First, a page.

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Int J Prev Med. 2013 Feb;4(2):208-17.

Race and Ethnicity, Religion Involvement, Church-based Social Support and Subjective Health in United States: A Case of Moderated Mediation.

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1
Center for Research on Ethnicity, Culture and Health, School of Public Health, University of Michigan, Ann Arbor, USA ; Department of Health Behavior and Health Education, School of Public Health, University of Michigan, Ann Arbor, USA.

Abstract

BACKGROUND:

To test if social support and ethnicity mediate/moderate the association between religion involvement and subjective health in the United States.

METHODS:

This is a secondary analysis of National Survey of American Life, 2003. Hierarchical regression was fit to a national household probability sample of adult African Americans (n = 3570), Caribbean Blacks (n = 1621), and Whites (n = 891). Frequency of church attendance, positive/negative church-based social support, ethnicity, and subjective health (overall life satisfaction and self-rated mental health) were considered as predictor, mediator, moderator and outcome, respectively.

RESULTS:

Frequency of church attendance had a significant and positive association with mental health and life satisfaction among all ethnic groups. Frequency of church attendance was also correlated with positive and negative social support among all ethnic groups. Church-based social support fully mediated the association between frequency of church attendance and overall life satisfaction among African Americans but not among Caribbean Blacks, or Whites. Church-based social support, however, partially mediated the association between frequency of church attendance and overall mental health among African Americans but not among Caribbean Blacks or Whites.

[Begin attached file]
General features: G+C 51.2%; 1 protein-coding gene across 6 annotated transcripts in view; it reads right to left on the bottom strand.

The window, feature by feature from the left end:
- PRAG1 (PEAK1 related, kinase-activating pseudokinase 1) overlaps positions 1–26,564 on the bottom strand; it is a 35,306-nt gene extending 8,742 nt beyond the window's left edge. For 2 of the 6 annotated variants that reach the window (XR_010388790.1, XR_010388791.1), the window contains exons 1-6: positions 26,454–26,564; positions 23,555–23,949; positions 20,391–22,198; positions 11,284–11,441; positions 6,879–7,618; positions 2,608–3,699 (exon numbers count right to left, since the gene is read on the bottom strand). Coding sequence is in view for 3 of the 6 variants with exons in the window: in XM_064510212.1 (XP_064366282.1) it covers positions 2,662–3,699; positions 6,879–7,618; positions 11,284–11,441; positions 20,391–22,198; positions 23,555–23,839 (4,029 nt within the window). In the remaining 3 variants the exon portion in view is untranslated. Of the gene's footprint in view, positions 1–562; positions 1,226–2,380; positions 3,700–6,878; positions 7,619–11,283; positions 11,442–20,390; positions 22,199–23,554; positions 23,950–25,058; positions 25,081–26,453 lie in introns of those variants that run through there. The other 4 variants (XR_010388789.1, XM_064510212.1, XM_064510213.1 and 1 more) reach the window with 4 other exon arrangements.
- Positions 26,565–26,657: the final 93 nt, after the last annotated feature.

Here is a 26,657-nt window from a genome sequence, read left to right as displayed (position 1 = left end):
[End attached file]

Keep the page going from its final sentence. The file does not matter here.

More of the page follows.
CONCLUSION:

Ethnicity shapes how church-based social support mediates the association between religious involvement and subjective health. Our results showed a moderating mediation effect of ethnicity and social support on the religious involvement-subjective health linkage, in a way that it is only among African Americans that social support is a pathway for the beneficial health effect of religious involvement.

KEYWORDS:

Ethnicity; life satisfaction; mental health; religion involvement; social support; subjective health

PMID:
23543791
PMCID:
PMC3604855
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